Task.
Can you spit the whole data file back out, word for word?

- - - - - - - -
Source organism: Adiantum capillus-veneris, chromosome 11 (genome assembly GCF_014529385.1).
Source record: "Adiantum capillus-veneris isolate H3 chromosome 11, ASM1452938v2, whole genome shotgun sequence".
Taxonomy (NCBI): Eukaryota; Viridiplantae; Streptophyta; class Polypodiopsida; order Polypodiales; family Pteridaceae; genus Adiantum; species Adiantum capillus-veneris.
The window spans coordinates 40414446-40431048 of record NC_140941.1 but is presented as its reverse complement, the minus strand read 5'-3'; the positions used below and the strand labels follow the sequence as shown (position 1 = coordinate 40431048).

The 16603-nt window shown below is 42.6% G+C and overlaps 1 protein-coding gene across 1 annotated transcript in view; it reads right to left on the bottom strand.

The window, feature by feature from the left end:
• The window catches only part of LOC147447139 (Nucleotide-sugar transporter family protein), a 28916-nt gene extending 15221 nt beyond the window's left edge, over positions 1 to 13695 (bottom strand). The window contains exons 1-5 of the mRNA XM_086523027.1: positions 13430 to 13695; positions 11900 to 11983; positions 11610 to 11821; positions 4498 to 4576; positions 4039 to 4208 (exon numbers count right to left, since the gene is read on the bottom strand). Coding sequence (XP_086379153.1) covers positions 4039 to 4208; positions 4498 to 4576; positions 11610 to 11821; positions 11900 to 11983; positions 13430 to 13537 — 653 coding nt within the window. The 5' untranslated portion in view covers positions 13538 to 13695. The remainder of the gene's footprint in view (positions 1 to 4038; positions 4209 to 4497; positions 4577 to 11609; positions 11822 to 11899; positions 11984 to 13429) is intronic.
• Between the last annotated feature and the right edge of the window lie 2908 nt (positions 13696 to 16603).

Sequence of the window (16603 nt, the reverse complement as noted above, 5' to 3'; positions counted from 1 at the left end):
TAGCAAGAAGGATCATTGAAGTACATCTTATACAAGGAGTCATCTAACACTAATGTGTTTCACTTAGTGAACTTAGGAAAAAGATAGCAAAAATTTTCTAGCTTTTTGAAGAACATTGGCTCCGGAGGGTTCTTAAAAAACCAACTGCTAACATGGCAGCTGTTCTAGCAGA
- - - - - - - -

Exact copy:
Source organism: Adiantum capillus-veneris, chromosome 11 (genome assembly GCF_014529385.1).
Source record: "Adiantum capillus-veneris isolate H3 chromosome 11, ASM1452938v2, whole genome shotgun sequence".
Taxonomy (NCBI): Eukaryota; Viridiplantae; Streptophyta; class Polypodiopsida; order Polypodiales; family Pteridaceae; genus Adiantum; species Adiantum capillus-veneris.
The window spans coordinates 40414446-40431048 of record NC_140941.1 but is presented as its reverse complement, the minus strand read 5'-3'; the positions used below and the strand labels follow the sequence as shown (position 1 = coordinate 40431048).

The 16603-nt window shown below is 42.6% G+C and overlaps 1 protein-coding gene across 1 annotated transcript in view; it reads right to left on the bottom strand.

The window, feature by feature from the left end:
• The window catches only part of LOC147447139 (Nucleotide-sugar transporter family protein), a 28916-nt gene extending 15221 nt beyond the window's left edge, over positions 1 to 13695 (bottom strand). The window contains exons 1-5 of the mRNA XM_086523027.1: positions 13430 to 13695; positions 11900 to 11983; positions 11610 to 11821; positions 4498 to 4576; positions 4039 to 4208 (exon numbers count right to left, since the gene is read on the bottom strand). Coding sequence (XP_086379153.1) covers positions 4039 to 4208; positions 4498 to 4576; positions 11610 to 11821; positions 11900 to 11983; positions 13430 to 13537 — 653 coding nt within the window. The 5' untranslated portion in view covers positions 13538 to 13695. The remainder of the gene's footprint in view (positions 1 to 4038; positions 4209 to 4497; positions 4577 to 11609; positions 11822 to 11899; positions 11984 to 13429) is intronic.
• Between the last annotated feature and the right edge of the window lie 2908 nt (positions 13696 to 16603).

Sequence of the window (16603 nt, the reverse complement as noted above, 5' to 3'; positions counted from 1 at the left end):
TAGCAAGAAGGATCATTGAAGTACATCTTATACAAGGAGTCATCTAACACTAATGTGTTTCACTTAGTGAACTTAGGAAAAAGATAGCAAAAATTTTCTAGCTTTTTGAAGAACATTGGCTCCGGAGGGTTCTTAAAAAACCAACTGCTAACATGGCAGCTGTTCTAGCAGA